- Will his school punish him for missing class?
Oh, that’s right. He doesn’t have class because:
- Ahmed was suspended for not bringing a bomb to school.
- The intolerant culture of his school is forcing him to change high schools.
Neither social justice or the right to a high-quality public school education free of brutality and intolerance can be exchanged for exciting cash and prizes.
Ahmed’s growing gift bag of goodies will do nothing to cleanse the Irving, Texas schools and community of its toxicity, xenophobia, Islamophobia, or racism. The misbehaving adults will not have their behaviors addressed.
Where does a fourteen year-old boy go to get his childhood back?
Veteran teacher educator, journalist, and speaker Gary S. Stager, Ph.D. is the co-author of Invent to Learn – Making, Tinkering, and Engineering in the Classroom, called “the bible of the maker movement in schools” by the San Jose Mercury News.
Constructing Modern Knowledge 2012 celebrates computing, creativity and children by adding blog, YouTube and MakerFaire sensation, Super Awesome Sylvia as a guest speaker and faculty member at CMK 2012, July 9-12, 2012 in Manchester, New Hampshire.
Sylvia’s enthusiasm, curiosity, ingenuity and passion have inspired hundreds of thousands of children and adults to tinker with cutting-edge technology. Her videos share wisdom and whimsical ideas for projects. This pint-sized pedagogue also teachers viewers about art, science, engineering and technology with remarkable clarity.
It will be super awesome to have Super Awesome Sylvia as a co-learner at CMK 2012! I can’t wait to see what we make together!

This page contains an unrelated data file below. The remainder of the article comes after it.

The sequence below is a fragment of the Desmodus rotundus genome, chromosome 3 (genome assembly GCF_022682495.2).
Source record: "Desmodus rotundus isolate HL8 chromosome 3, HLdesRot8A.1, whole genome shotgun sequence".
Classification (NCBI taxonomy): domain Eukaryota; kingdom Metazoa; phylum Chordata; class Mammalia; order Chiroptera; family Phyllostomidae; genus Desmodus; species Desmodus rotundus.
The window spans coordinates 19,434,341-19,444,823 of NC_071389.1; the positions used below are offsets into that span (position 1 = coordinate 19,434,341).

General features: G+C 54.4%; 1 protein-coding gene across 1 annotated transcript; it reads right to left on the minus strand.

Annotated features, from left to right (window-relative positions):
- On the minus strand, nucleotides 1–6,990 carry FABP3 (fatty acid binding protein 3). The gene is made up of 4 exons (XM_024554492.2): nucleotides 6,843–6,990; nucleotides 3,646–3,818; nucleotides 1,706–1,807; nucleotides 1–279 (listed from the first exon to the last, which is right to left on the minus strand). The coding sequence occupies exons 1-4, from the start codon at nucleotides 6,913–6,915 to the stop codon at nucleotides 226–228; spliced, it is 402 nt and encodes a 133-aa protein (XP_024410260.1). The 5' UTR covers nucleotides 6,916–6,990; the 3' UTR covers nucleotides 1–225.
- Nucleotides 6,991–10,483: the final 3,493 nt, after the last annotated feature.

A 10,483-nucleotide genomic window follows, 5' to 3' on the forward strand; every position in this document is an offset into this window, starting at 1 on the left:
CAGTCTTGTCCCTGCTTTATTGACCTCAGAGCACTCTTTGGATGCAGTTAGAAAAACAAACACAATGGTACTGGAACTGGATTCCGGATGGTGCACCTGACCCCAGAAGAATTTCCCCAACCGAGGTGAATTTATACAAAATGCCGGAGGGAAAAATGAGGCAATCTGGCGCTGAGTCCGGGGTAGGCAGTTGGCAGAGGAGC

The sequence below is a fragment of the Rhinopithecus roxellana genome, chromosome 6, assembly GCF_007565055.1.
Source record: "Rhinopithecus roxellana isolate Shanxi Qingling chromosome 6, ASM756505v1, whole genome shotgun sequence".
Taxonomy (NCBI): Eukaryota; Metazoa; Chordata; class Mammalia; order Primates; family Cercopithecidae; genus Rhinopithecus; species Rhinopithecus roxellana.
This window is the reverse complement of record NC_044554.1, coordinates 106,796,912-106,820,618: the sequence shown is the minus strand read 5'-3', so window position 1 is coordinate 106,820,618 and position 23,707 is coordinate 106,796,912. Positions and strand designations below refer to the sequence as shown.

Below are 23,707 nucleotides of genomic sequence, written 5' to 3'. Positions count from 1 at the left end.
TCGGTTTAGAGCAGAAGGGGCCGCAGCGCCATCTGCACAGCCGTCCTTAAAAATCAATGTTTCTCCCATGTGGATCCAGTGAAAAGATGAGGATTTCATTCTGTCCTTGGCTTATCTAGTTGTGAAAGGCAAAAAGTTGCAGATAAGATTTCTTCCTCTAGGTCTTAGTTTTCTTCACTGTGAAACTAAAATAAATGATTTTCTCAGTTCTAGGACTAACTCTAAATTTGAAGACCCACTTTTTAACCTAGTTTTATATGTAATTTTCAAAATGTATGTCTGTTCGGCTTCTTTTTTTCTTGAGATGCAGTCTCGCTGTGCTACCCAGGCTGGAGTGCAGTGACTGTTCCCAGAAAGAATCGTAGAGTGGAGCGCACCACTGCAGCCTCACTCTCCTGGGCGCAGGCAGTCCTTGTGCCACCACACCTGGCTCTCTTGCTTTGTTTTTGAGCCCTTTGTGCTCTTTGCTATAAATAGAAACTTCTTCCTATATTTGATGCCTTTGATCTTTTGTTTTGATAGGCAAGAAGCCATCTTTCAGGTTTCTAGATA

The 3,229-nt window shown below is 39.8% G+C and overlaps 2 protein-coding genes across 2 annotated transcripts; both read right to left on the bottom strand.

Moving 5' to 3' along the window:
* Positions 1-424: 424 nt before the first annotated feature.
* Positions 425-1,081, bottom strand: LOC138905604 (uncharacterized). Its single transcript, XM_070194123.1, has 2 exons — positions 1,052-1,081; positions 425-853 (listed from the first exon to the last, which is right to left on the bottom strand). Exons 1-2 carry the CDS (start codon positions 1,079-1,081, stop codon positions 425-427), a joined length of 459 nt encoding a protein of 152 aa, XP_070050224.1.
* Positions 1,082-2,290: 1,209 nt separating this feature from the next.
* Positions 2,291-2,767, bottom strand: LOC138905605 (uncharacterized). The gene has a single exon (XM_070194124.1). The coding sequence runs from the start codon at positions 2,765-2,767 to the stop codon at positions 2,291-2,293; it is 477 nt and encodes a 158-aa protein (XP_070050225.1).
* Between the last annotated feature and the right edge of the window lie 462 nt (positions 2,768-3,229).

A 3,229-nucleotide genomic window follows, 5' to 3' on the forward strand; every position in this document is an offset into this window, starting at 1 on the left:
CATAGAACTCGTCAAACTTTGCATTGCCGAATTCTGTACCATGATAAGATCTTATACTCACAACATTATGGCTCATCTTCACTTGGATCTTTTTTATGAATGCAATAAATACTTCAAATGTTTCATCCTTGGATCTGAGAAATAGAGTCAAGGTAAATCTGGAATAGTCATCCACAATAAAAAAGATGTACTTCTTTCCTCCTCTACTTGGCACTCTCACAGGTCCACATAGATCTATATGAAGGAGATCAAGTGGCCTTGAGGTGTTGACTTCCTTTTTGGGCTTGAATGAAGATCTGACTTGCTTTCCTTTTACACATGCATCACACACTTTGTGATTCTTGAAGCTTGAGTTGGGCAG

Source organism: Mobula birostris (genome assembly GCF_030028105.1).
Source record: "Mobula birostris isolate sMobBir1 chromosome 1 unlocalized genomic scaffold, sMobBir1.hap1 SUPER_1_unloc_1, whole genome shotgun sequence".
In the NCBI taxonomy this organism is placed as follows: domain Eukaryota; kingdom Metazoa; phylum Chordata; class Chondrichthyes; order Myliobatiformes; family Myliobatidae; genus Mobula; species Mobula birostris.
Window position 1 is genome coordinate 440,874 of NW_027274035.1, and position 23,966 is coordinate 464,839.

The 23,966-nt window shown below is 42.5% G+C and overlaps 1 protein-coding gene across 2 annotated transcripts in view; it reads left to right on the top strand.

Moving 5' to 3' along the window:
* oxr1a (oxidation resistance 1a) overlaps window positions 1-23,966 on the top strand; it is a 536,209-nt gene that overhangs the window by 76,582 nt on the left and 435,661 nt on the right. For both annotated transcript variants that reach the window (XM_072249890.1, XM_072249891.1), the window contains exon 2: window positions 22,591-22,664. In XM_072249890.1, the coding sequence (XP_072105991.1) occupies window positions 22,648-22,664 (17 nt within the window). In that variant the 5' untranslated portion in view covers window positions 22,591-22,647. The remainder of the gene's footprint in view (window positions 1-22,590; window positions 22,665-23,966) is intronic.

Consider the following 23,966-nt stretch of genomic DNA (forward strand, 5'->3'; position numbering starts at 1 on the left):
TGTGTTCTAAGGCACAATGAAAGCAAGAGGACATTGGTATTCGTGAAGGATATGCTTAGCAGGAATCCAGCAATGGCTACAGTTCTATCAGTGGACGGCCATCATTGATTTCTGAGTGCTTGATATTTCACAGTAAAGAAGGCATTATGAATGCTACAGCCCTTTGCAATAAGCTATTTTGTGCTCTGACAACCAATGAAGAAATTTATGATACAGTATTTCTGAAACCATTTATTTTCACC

- Super Awesome Sylvia’s web site
- Gary Stager’s article, Super-Awesome Sylvia in the Not So Awesome Land of Schooling
- Constructing Modern Knowledge’s amazing guest speakers and faculty
- One of Sylvia’s recent instructional videos (below)
- Award-winning filmmaker and star of the HBO series, The Neistat Brothers, Casey Neistat
- MIT Media Lab Assistant Professor and inventor of the Lilypad Arduino wearable computer, Dr. Leah Beuchley
- Mark Frauenfelder, Editor-in-Chief of Make Magazine, co-founder of BoingBoing.net and author of Made By Hand: Searching for Meaning in a Throwaway World.
Mark Frauenfelder is a writer and illustrator living in Los Angeles. He is Editor-in-Chief of MAKE Magazine, the cofounder of the popular Boing Boing weblog and was an editor at Wired from 1993-1998. He is the author of terrific books, including: Rule the Web: How to Do Anything and Everything on the Internet—Better, Faster, Easier, The Happy Mutant Handbook, Mad Professor: Concoct Extremely Weird Science Projects and his latest, Made By Hand: Searching for Meaning in a Throwaway World. Mark Frauenfelder is at the vanguard of the exploding world of DIY and tinkering. He brings a wealth of expertise as an artist, Web pioneer, author, publisher and parent. Check out the following videos to learn more about his work and the expertise he brings to Constructing Modern Knowledge.